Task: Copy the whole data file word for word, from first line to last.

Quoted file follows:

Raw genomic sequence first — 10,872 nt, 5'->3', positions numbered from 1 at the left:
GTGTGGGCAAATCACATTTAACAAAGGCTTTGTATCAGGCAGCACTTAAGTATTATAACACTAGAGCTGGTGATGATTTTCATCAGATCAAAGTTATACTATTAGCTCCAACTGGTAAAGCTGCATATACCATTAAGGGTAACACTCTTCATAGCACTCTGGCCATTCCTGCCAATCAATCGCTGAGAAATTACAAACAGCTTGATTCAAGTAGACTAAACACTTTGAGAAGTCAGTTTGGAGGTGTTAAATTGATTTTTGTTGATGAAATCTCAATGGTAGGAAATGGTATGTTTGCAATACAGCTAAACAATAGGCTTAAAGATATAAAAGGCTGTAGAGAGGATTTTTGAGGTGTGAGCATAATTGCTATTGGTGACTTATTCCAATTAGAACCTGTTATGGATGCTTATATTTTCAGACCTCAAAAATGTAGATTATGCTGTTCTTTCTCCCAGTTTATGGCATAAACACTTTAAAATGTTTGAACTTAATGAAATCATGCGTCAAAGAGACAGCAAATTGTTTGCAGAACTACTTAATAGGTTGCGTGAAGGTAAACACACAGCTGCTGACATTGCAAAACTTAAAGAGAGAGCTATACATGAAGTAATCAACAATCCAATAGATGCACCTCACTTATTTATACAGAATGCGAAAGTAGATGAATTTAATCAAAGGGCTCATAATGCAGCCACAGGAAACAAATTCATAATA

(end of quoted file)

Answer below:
Raw genomic sequence first — 10,872 nt, 5'->3', positions numbered from 1 at the left:
GTGTGGGCAAATCACATTTAACAAAGGCTTTGTATCAGGCAGCACTTAAGTATTATAACACTAGAGCTGGTGATGATTTTCATCAGATCAAAGTTATACTATTAGCTCCAACTGGTAAAGCTGCATATACCATTAAGGGTAACACTCTTCATAGCACTCTGGCCATTCCTGCCAATCAATCGCTGAGAAATTACAAACAGCTTGATTCAAGTAGACTAAACACTTTGAGAAGTCAGTTTGGAGGTGTTAAATTGATTTTTGTTGATGAAATCTCAATGGTAGGAAATGGTATGTTTGCAATACAGCTAAACAATAGGCTTAAAGATATAAAAGGCTGTAGAGAGGATTTTTGAGGTGTGAGCATAATTGCTATTGGTGACTTATTCCAATTAGAACCTGTTATGGATGCTTATATTTTCAGACCTCAAAAATGTAGATTATGCTGTTCTTTCTCCCAGTTTATGGCATAAACACTTTAAAATGTTTGAACTTAATGAAATCATGCGTCAAAGAGACAGCAAATTGTTTGCAGAACTACTTAATAGGTTGCGTGAAGGTAAACACACAGCTGCTGACATTGCAAAACTTAAAGAGAGAGCTATACATGAAGTAATCAACAATCCAATAGATGCACCTCACTTATTTATACAGAATGCGAAAGTAGATGAATTTAATCAAAGGGCTCATAATGCAGCCACAGGAAACAAATTCATAATA